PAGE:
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Divorcing Someone with a Mental Illness

Divorcing Someone with a Mental Illness

Mental illness can significantly impact divorce and child custody in Chicago. When one spouse suffers from mental illness, the judge may make adjustments to the division of marital assets, the way parenting time and parental responsibilities are allocated, or spousal maintenance to better accommodate the person’s needs and the best interests of any minor children.

How Mental Illness Could Affect a Divorce

Mental illness issues may impact the division of marital assets. In some cases, the judge might make an adjustment to the split depending on each spouse’s health, employability, and income sources. Because a mentally ill spouse might have a limited capacity to work, the judge could give him or her a larger share of marital assets to compensate for future expenses. Spousal maintenance may also be significantly impacted especially when the couple has children that reside with the mentally ill spouse.

Custody proceedings are also impacted when a spouse suffers from a mental illness. The court will take the following factors into consideration to determine the best interests of the child(ren).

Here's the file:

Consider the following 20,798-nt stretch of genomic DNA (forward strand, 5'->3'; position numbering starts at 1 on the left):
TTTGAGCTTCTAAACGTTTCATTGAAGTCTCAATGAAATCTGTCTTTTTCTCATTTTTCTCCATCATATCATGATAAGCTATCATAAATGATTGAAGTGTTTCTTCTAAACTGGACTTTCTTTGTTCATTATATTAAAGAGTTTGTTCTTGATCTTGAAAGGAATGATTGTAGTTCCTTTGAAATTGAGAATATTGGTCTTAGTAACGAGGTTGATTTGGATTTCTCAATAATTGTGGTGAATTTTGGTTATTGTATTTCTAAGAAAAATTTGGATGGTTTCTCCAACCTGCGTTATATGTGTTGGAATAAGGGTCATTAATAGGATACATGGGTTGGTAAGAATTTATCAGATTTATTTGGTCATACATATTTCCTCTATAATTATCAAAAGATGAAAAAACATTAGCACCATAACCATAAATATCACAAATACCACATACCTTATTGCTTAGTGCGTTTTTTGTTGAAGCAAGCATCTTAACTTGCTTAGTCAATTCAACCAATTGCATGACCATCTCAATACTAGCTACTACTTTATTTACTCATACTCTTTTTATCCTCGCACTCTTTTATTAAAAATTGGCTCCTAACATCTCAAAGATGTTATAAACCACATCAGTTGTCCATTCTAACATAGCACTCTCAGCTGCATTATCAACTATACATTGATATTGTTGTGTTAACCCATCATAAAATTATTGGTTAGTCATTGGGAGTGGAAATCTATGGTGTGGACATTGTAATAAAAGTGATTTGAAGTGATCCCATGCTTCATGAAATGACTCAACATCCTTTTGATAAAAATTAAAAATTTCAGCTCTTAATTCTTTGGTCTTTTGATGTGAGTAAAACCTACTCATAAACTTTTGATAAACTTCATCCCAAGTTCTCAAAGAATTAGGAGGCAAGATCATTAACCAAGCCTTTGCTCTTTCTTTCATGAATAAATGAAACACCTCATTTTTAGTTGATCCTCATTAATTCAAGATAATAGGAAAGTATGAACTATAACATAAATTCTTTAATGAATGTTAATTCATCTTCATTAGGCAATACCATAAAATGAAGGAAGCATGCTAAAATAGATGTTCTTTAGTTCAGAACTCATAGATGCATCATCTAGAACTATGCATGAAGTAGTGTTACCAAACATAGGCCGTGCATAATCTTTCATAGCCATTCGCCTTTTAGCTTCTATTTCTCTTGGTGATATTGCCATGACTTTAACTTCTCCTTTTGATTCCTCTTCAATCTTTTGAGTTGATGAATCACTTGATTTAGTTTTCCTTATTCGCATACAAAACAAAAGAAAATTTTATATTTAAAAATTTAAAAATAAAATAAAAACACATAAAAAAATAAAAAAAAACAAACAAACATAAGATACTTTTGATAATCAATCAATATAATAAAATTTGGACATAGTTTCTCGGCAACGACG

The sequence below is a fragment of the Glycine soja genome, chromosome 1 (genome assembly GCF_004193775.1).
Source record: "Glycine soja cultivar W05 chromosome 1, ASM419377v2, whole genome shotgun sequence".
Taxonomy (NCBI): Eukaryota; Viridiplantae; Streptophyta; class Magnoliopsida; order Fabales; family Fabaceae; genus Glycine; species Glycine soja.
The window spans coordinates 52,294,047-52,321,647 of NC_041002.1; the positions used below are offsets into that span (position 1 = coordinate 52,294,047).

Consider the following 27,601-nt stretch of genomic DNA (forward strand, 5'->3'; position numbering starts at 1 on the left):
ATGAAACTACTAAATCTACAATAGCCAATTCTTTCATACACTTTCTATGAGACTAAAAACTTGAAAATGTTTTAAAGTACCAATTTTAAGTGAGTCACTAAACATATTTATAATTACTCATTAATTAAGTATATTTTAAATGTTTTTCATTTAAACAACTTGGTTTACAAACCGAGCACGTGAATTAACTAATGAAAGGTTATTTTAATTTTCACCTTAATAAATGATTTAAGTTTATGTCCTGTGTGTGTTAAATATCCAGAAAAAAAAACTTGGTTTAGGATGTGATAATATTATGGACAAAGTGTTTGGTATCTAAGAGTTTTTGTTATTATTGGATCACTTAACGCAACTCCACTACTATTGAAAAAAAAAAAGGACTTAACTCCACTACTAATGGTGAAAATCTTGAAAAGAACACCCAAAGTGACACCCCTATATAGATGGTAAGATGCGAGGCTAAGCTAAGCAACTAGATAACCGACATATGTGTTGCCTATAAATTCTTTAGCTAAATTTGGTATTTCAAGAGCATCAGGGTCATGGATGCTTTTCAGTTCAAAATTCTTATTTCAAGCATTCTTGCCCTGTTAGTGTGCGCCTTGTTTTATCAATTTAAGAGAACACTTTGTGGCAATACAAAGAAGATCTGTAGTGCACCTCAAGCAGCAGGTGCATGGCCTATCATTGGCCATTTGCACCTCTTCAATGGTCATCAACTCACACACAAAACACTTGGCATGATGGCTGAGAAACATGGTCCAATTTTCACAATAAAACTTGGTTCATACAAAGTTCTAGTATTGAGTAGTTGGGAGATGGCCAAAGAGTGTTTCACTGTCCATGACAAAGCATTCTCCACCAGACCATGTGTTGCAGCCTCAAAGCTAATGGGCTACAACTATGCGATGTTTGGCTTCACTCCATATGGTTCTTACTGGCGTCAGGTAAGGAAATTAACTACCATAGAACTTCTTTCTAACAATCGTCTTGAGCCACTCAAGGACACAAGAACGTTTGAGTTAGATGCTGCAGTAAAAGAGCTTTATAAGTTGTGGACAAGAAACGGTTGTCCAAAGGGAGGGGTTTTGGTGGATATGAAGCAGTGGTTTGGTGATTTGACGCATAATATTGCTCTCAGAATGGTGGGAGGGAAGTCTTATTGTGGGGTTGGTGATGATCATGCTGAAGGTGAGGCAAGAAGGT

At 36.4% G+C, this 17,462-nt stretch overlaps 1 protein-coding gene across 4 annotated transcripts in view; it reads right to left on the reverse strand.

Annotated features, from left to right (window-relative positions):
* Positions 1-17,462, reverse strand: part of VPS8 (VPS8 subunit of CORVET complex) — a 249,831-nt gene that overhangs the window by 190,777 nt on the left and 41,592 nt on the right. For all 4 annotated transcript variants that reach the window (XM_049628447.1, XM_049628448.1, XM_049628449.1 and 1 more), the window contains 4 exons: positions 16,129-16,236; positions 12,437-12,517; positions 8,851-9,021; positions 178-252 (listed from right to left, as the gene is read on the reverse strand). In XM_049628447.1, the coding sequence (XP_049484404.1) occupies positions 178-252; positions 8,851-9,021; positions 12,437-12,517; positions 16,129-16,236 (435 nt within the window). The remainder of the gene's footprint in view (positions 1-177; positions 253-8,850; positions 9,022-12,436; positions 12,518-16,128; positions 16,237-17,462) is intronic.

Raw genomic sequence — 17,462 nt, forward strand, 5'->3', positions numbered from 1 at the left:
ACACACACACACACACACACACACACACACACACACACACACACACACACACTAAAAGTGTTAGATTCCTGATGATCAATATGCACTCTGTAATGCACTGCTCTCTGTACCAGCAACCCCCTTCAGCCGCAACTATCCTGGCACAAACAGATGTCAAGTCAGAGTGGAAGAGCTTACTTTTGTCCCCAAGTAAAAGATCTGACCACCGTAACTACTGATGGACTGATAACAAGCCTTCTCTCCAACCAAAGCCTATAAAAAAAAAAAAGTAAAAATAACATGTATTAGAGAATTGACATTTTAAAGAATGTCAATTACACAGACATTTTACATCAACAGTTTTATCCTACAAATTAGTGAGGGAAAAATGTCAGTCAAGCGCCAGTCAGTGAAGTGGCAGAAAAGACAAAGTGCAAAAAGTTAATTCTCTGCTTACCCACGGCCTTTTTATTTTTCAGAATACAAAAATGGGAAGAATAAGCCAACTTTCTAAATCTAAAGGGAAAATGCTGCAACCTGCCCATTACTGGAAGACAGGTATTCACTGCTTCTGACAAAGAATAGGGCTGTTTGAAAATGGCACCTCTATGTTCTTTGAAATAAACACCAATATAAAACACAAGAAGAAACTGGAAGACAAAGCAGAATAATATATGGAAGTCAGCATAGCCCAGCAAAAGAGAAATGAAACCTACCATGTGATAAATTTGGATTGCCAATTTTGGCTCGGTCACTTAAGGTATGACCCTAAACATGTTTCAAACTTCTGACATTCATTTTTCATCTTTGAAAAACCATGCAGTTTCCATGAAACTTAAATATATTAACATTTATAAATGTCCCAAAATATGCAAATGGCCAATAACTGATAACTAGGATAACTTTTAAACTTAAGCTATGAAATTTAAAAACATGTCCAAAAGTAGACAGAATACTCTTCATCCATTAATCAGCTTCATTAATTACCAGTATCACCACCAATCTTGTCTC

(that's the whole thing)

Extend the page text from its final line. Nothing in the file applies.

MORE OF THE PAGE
• Who is best equipped to make legal decisions regarding the child(ren) and appropriate parenting time
    • Previous, current and potential future relationships between the child(ren) and mentally ill parent
    • The child(ren)’s safety, emotional well-being, and adjustment to home, school, and community
    • The wishes of the child, depending on age and maturity level
    • Whether a parent has committed child abuse, domestic violence, or made a fraudulent attempt to report the other parent for child abuse or neglect

Illinois is a No-Fault Divorce State

Even when a spouse’s mental illness has caused the breakdown of a marriage, it is no longer grounds for divorce under Illinois law. Since 2016, Illinois has been a no-fault divorce state. The only grounds for divorce under the law is irreconcilable differences. Other previous grounds for divorce, such as mental illness, including drug addiction or alcoholism, mental cruelty, or adultery can no longer be claimed.

One of the reasons for this change is to eliminate the need to determine whether a spouse is innocent or guilty of the reason/grounds for the divorce. When establishing the grounds for irreconcilable differences, both parties need only show that those differences have led to the irretrievable breakdown of their marriage and any attempts to reconcile would not be in the best interest of either party or any children of the marriage.

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